The Fossil Shark is a minor component of the northern Australian gillnet and trawl (prawn and fish) fisheries (Last and Stevens 2009, Stobutzki et al. 2002, Zhou and Griffiths 2008). In the inshore gillnet fishery on the east coast of Queensland it makes up about 0.1% of the catch. It makes up similar proportions in other coastal fisheries across northern Australia. The catch (which is discarded) in the Australian Northern Prawn Fishery is small, and estimates of fishing mortality indicate that the level of take is sufficiently low to ensure sustainability (Zhou and Griffiths 2008).
|Conservation Actions:||There are no species-specific management measures for the Fossil Shark. Fisheries that take this species in northern Australia are well managed, having limited entry, catch or effort limits, gear restrictions and finning regulations. Throughout most of the rest of the distribution, coastal fisheries lack sufficient management or enforcement to achieve sustainability.|
Blaber, S.J.M., Dichmont, C.M., White, W., Buckworth, R., Sadiyah, L., Iskandar, B., Nurhakim, S., Pillans, R., Andamari, R., Dharmadi, and Fahmi. 2009. Elasmobranchs in southern Indonesian fisheries: the fisheries, the status of the stocks and management options. Reviews in Fish Biology and Fisheries 19(3): 367-391.
Chen, H.K. (ed.) 1996. An overview of shark trade in selected countries of Southeast Asia. TRAFFIC Southeast Asia, Petaling Jaya.
Compagno, L.J.V. 1984. FAO species catalogue. Vol. 4. Sharks of the world. An annotated and illustrated catalogue of shark species known to date. FAO Fisheries Synopsis No. 125, Volume 4, Part 1.
Compagno, L.J.V. 1998. Hemigaleidae. In: K.E. Carpenter and V.H. Niem (eds) FAO species identification guide for fishery purposes. The living marine resources of the Western Central Pacific. Volume 2. Cephalopods, crustaceans, holothurians and sharks. FAO, Rome.
Dulvy, N.K., Fowler, S.L., Musick, J.A., Cavanagh, R.D., Kyne, P.M., Harrison, L.R., Carlson, J.K., Davidson, L.N.K., Fordham, S.V., Francis, M.P., Pollock, C.M., Simpfendorfer, C.A., Burgess, G.H., Carpenter, K.E., Compagno, L.J.V., Ebert, D.A., Gibson, C., Heupel, M.R., Livingstone, S.R., Sanciangco, J.C., Stevens, J.D., Valenti, S. and White, W.T. 2014. Extinction risk and conservation of the world’s sharks and rays. eLife 3: e00590.
IUCN. 2016. The IUCN Red List of Threatened Species. Version 2016-1. Available at: www.iucnredlist.org. (Accessed: 30 June 2016).
IUCN SSC Shark Specialist Group. Specialist Group website. Available at: http://www.iucnssg.org/.
Jabado, R.W., Al Ghais, S.M., Hamza, W., Henderson, A.C., Spaet, J.L.Y., Shivji, M.S. and Hanner, R.H. 2015. The trade in sharks and their products in the United Arab Emirates. Biological Conservation 181: 190-198.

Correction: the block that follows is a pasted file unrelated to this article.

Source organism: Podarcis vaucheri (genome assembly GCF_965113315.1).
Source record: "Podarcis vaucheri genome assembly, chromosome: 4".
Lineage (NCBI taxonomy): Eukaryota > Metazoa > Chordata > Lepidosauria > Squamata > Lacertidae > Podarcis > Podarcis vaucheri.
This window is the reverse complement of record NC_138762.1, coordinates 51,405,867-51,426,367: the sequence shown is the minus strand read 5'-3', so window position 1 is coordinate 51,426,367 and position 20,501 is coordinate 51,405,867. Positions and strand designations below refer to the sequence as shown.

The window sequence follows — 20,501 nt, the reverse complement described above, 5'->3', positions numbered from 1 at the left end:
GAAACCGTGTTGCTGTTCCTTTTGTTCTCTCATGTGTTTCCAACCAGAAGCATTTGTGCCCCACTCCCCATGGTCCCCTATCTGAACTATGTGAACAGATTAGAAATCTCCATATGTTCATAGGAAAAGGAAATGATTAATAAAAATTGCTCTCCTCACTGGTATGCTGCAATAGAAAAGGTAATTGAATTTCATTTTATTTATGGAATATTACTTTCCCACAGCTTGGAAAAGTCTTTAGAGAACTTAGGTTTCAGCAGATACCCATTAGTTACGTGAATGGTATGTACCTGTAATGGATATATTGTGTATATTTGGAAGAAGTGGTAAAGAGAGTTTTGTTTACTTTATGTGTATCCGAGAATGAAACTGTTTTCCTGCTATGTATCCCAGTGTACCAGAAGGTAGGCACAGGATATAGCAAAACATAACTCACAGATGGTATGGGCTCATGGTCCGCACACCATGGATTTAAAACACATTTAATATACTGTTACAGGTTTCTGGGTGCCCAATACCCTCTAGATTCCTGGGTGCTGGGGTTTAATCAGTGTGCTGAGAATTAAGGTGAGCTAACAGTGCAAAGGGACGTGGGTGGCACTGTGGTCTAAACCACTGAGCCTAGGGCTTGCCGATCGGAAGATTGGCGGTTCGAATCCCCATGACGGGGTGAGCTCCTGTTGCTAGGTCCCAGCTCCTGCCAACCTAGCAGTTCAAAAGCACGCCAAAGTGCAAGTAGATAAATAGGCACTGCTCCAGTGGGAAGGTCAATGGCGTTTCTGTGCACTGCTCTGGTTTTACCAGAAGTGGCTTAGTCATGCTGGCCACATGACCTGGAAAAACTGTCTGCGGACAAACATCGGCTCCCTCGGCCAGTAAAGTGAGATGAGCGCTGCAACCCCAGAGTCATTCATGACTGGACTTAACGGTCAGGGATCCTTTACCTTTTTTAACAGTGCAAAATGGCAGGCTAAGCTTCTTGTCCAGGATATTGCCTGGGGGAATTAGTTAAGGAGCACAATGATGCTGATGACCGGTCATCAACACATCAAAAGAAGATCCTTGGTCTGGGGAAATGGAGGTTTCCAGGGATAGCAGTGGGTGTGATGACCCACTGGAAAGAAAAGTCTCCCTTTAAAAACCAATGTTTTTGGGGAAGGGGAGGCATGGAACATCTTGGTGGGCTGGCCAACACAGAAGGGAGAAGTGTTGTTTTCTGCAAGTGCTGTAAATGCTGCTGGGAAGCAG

Jaiteh, V.F. and Momigliano, P. 2015. New distribution records of the Vulnerable fossil shark Hemipristis elongata from eastern Indonesia call for improved fisheries management. Marine Biodiversity Records 8(e79).
Lam, V.Y.Y., and Sadovy de Mitcheson, Y. 2011. The sharks of South East Asia – unknown, unmonitored and unmanaged. Fish and Fisheries 12(1): 51-74.
Last, P.R. and Stevens, J.D. 2009. Sharks and Rays of Australia. Second Edition. CSIRO Publishing, Collingwood.
Moore, A.B.M. and Peirce, R. 2013. Composition of elasmobranch landings in Bahrain. African Journal of Marine Science 35: 593-596.
Setna, D.B and Sarangdhar, P.N. 1977. Selachian fauna of the Bombay waters. Proceedings of the National Institute of Sciences India 12(5): 243-59
Smart, J.J., Harry, A.V., Tobin, A.J. and Simpfendorfer, C.A. 2013. Overcoming the constraints of low sample sizes to produce age and growth data for rare or threatened sharks. Aquatic Conservation: Marine and Freshwater Ecosystems 23: 124–134.
Spaet, J.L.Y. and Berumen, M.L. 2015. Fish market surveys indicate unsustainable elasmobranch fisheries in the Saudi Arabian Red Sea. Fisheries Research 161: 356-364.
Stevens, J.D. and McLoughlin, K.J. 1991. Distribution, size and sex composition, reproductive biology and diet of sharks from northern Australia. Australian Journal of Marine and Freshwater Research 42:151-199.
Stobutzki, I.C., Miller, M.J., Heales, D.S. and Brewer, D.T. 2002. Sustainability of elasmobranches caught as bycatch in a tropical prawn (shrimp) trawl fishery. Fishery Bulletin 100: 800-821.
Taylor, S.M. and Bennett, M.B. 2013. Size, sex and seasonal patterns in the assemblage of Carcharhiniformes in a sub-tropical bay. Journal of Fish Biology 82: 228-241.
White, W.T. 2007. Aspects of the biology of carcharhiniform sharks in Indonesian waters. Journal of the Marine Biological Association of the United Kingdom 87: 1269-1276.
White, W.T., Last, P.R., Stevens, J.D., Yearsley, G.K., Fahmi and Dharmadi. 2006. Economically Important Sharks and Rays of Indonesia. Australian Centre for International Agricultural Research, Canberra, Australia.
Zhou, S. and Griffiths, S.P. 2008. Sustainability Assessment for Fishing Effects (SAFE): a new quantitative ecological risk assessment method and its application to elasmobranch bycatch in an Australian trawl fishery. Fisheries Research 91: 56–68.
|Citation:||White, W.T. & Simpfendorfer, C. 2016. Hemipristis elongata. The IUCN Red List of Threatened Species 2016: e.T41874A68625034.Downloaded on 24 May 2018.|